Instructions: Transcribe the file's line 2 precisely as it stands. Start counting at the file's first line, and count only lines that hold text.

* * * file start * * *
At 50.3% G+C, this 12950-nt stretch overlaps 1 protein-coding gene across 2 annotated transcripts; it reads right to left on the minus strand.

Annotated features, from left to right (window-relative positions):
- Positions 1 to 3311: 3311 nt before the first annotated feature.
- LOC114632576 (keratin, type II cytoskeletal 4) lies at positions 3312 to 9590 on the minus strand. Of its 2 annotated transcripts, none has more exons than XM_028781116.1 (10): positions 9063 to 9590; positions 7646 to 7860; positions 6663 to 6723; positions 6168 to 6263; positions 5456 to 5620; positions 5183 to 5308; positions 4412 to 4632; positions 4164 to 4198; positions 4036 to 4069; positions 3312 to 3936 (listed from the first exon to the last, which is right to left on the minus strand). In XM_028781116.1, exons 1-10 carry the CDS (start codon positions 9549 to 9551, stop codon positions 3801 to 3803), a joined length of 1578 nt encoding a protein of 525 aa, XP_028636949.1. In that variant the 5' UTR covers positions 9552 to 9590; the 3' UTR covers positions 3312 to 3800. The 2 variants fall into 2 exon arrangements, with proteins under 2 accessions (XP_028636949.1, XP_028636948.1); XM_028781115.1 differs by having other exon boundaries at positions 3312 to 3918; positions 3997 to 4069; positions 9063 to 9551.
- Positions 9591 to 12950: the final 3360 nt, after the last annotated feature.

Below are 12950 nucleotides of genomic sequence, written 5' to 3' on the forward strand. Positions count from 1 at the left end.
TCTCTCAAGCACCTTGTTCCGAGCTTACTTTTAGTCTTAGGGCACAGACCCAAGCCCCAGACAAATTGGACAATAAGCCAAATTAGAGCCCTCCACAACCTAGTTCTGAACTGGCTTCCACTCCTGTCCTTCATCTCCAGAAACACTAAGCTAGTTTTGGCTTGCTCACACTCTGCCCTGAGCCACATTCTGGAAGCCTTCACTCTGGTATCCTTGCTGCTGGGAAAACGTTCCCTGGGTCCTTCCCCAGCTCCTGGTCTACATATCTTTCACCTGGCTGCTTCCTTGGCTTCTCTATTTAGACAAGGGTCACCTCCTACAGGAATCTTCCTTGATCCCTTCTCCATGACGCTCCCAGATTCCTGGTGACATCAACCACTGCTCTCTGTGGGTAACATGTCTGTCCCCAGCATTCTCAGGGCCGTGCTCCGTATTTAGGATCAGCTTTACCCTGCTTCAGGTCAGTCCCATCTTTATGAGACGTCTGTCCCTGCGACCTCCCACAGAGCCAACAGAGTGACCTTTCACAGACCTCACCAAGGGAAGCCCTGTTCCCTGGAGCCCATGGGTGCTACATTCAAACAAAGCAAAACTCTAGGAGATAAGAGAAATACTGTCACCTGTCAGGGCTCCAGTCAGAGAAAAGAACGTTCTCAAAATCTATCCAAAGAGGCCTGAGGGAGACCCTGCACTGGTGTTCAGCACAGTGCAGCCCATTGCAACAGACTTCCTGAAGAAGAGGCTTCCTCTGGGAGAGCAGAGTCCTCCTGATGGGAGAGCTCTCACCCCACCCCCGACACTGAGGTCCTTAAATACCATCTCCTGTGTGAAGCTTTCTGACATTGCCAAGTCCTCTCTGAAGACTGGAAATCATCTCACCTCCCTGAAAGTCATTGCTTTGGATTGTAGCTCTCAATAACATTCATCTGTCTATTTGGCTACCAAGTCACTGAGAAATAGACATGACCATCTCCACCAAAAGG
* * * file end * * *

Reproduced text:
Annotated features, from left to right (window-relative positions):